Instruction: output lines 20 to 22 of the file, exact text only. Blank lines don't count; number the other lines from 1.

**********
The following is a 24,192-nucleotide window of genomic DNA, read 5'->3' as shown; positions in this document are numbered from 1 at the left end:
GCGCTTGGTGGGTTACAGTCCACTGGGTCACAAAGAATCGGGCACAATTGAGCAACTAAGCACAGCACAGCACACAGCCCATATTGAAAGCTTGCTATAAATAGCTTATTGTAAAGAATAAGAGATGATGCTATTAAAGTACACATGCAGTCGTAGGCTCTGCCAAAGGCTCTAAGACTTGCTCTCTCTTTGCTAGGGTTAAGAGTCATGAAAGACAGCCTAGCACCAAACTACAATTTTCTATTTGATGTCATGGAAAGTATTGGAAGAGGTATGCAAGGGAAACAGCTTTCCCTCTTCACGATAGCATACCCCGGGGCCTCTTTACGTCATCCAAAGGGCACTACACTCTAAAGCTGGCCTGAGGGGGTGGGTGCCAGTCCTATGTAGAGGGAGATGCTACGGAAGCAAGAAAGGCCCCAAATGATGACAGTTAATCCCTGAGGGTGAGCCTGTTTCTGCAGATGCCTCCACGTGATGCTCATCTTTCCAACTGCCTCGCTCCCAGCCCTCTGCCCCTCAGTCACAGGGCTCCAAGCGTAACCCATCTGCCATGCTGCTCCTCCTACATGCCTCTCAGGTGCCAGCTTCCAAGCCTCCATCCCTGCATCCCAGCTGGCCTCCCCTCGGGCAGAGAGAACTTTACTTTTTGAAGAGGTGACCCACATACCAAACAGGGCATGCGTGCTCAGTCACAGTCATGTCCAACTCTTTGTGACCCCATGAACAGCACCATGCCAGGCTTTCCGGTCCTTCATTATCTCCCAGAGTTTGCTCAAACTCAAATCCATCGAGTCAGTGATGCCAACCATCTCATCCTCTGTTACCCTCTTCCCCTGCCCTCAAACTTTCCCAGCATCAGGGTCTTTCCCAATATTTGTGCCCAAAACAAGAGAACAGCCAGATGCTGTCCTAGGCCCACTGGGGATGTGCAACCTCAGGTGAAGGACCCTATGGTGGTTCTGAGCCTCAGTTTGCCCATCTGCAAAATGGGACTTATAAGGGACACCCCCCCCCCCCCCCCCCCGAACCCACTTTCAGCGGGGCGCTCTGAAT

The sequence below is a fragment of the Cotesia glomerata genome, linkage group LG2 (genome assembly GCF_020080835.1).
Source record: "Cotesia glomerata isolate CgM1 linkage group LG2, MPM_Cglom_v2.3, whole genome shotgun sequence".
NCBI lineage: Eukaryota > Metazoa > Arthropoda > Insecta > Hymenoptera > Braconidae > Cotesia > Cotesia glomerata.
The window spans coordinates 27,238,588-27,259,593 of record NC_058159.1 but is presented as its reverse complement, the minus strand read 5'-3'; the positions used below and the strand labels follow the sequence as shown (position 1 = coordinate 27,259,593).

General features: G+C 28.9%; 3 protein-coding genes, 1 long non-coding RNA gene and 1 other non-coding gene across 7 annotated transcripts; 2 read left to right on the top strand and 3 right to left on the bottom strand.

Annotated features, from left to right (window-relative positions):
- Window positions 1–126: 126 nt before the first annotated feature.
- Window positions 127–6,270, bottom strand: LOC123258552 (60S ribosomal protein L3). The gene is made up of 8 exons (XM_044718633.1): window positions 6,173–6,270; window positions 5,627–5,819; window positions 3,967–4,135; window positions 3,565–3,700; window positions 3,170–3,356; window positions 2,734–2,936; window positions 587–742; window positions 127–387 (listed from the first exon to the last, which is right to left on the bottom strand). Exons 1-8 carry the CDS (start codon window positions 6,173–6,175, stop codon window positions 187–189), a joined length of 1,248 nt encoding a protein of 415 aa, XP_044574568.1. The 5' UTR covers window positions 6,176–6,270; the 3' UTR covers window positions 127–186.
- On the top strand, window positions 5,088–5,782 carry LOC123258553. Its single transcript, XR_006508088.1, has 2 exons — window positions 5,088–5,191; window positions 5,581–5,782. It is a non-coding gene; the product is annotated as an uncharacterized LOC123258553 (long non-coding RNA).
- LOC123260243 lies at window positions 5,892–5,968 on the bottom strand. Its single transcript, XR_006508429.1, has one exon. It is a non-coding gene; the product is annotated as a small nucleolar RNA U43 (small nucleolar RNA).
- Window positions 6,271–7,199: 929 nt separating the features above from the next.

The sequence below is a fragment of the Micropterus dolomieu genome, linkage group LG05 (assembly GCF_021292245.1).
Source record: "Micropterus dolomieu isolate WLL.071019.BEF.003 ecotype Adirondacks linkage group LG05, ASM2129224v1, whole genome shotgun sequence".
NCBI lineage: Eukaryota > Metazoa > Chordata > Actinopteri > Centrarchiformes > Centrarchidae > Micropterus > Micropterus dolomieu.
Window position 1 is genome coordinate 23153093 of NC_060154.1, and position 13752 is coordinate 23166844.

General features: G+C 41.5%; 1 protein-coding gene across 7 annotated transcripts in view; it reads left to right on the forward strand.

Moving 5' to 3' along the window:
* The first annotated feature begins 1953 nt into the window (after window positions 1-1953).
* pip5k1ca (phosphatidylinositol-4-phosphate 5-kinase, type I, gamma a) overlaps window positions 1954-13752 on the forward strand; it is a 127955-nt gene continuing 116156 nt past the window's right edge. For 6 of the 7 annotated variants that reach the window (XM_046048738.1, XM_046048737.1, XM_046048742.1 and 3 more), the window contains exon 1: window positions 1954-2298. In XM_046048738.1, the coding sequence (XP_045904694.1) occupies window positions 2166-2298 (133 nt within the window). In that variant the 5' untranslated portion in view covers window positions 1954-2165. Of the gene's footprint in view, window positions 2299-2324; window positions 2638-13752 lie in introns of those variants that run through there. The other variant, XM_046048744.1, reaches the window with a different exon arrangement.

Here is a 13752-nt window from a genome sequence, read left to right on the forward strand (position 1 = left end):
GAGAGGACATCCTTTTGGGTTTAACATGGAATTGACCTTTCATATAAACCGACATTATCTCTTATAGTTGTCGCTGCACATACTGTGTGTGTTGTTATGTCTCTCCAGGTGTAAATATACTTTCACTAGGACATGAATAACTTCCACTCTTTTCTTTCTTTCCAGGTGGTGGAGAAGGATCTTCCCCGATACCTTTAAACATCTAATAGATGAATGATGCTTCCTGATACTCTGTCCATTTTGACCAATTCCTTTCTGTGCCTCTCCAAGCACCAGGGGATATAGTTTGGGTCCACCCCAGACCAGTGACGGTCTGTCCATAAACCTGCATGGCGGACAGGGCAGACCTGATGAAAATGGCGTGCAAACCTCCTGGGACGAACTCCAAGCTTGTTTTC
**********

* The first annotated feature begins 1953 nt into the window (after window positions 1-1953).
* pip5k1ca (phosphatidylinositol-4-phosphate 5-kinase, type I, gamma a) overlaps window positions 1954-13752 on the forward strand; it is a 127955-nt gene continuing 116156 nt past the window's right edge. For 6 of the 7 annotated variants that reach the window (XM_046048738.1, XM_046048737.1, XM_046048742.1 and 3 more), the window contains exon 1: window positions 1954-2298. In XM_046048738.1, the coding sequence (XP_045904694.1) occupies window positions 2166-2298 (133 nt within the window). In that variant the 5' untranslated portion in view covers window positions 1954-2165. Of the gene's footprint in view, window positions 2299-2324; window positions 2638-13752 lie in introns of those variants that run through there. The other variant, XM_046048744.1, reaches the window with a different exon arrangement.

Here is a 13752-nt window from a genome sequence, read left to right on the forward strand (position 1 = left end):